“But we know how to defend our own interests, and we will work with them only in the areas we are interested in and on conditions we see as beneficial to ourselves. And they will have to reckon with it.”

Speaking in separate comments, Mr Putin said he would ask the Foreign Ministry to arrange a call with Mr Biden in the next few days to discuss the coronavirus pandemic, regional conflicts and other issues.

“I wouldn’t delay it for long, I would like to go to the taiga for a quick break over the weekend, so we can do it tomorrow or Monday,” Mr Putin said in televised remarks, without specifying where in Siberia he plans to visit.

President Donald Trump, right, shakes hands with Russian President Vladimir Putin during a bilateral meeting on the sidelines of the G-20 summit in Osaka, Japan. From Moscow, the U.S. election looks like a contest between “who dislikes Russia most,” according to Kremlin spokesman Dmitry Peskov. Russian President Vladimir Putin is frustrated with President Donald Trump’s failure to deliver on his promise to fix ties between the countries. (AP)

“We must continue our relations,” he noted.

“Last time, President Biden initiated a call and now I would like to offer President Biden to continue our discussions. It would be in the interest of both Russian and the US people and other countries, bearing in mind that we bear a special responsibility for global security as the largest nuclear powers.”

Other Russian officials and lawmakers were less diplomatic.

Dmitry Medvedev, the deputy head of Russia’s Security Council who served as president in 2008-2012 when Mr Putin had to shift into the premier’s job because of term limits, said that “time hasn’t spared” the 78-year-old Mr Biden and cited Sigmund Freud as saying, “Nothing costs so much in life as illness and stupidity.”

And Andrei Turchak, the leader of the main pro-Kremlin United Russia party, described Biden’s remarks as a reflection of “the US political marasmus and its leader’s dementia.”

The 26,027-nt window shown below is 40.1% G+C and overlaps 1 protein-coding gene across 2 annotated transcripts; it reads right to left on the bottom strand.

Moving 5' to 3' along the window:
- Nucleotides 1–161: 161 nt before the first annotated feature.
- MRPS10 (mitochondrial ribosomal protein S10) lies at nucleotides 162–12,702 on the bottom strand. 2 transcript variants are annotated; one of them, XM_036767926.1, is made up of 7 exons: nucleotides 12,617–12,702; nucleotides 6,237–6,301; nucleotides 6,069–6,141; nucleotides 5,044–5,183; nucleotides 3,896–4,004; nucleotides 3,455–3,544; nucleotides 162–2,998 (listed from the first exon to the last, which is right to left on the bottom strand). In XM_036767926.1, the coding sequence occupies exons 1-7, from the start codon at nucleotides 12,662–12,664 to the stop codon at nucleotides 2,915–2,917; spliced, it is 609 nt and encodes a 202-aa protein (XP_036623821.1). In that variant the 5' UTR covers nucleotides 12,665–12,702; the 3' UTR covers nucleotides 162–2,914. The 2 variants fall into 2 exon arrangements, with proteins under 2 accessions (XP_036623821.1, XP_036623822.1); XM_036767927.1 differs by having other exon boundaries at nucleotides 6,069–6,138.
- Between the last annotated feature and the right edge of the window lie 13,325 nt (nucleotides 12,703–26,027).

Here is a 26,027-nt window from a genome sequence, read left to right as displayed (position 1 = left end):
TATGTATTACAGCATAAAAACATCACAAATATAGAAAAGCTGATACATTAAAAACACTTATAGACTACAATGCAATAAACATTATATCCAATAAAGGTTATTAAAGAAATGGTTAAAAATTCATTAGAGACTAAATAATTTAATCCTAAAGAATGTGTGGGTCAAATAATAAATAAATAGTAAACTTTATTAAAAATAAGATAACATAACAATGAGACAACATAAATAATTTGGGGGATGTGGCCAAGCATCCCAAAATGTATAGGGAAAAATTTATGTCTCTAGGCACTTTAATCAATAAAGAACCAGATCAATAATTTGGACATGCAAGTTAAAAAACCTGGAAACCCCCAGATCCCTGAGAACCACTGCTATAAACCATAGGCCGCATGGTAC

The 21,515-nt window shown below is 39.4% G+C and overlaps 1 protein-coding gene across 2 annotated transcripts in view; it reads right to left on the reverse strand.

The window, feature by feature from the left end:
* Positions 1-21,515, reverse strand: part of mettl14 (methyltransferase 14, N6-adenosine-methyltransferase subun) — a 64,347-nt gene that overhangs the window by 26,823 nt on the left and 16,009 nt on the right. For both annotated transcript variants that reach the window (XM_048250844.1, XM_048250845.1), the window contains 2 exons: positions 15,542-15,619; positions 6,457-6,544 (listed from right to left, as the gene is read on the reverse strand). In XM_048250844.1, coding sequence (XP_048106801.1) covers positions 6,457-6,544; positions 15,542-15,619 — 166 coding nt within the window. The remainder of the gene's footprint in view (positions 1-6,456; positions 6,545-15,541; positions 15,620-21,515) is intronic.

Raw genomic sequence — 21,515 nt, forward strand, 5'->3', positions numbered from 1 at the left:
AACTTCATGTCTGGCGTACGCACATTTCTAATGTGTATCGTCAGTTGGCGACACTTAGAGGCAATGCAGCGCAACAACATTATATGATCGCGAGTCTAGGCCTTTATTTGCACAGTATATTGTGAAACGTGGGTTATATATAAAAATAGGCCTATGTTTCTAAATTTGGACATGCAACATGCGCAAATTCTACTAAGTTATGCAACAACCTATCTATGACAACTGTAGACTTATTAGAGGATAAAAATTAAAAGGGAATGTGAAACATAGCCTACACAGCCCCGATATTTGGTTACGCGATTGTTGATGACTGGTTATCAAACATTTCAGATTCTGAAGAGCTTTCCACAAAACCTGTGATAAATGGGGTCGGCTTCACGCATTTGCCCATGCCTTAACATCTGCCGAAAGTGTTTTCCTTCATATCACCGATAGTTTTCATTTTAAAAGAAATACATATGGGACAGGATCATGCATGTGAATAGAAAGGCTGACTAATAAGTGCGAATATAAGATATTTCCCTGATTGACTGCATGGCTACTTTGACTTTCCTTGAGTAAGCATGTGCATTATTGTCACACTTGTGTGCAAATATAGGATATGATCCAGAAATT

Kremlin spokesman Dmitry Peskov deplored what he called “very bad remarks by the US president” that made it clear that “he doesn’t want to normalise relations.”

“We will proceed accordingly,” Mr Peskov said in a conference call with reporters, noting that “there was nothing like that in history.”

He wouldn’t answer if Russia could go as far as to break diplomatic ties with the United States.

Konstantin Kosachev, a deputy speaker of the Russian parliament’s upper house, said Mr Biden’s “boorish statement” marks a watershed in Washington’s relations with Moscow, warning that Russia’s response wouldn’t be limited to recalling its ambassador “if the American side fails to offer explanation and excuse.”

The Kremlin and its towers and churches are reflected in the Moscow River along a deserted embankment as the sun rises over Moscow, Russia (AP)

Commenting on the Russian move Wednesday, White House spokeswoman Jen Psaki emphasised that “we will be direct, we will speak out on areas where we have concerns, and it will certainly be, as the president said last night — certainly, the Russians will be held accountable for the actions that they have taken.”

Russia’s relations with the United States and the European Union already have plunged to post-Cold War lows after Moscow’s annexation of Ukraine’s Crimean Peninsula, election meddling, hacking attacks and most recently, the jailing of Russia’s opposition leader Alexei Navalny that followed his poisoning he blamed on the Kremlin.

Russian authorities rejected the accusations.

Asked about Mr Biden’s remark on Mr Putin, German Foreign Minister Heiko Maas said Berlin expects “a clear language in Washington toward Russia,” but emphasised that “there needs to be dialogue and agreement” on issues such as climate change and disarmament, noting that Mr Biden quickly extended the New START arms control agreement with Russia.

This content first appear on 9news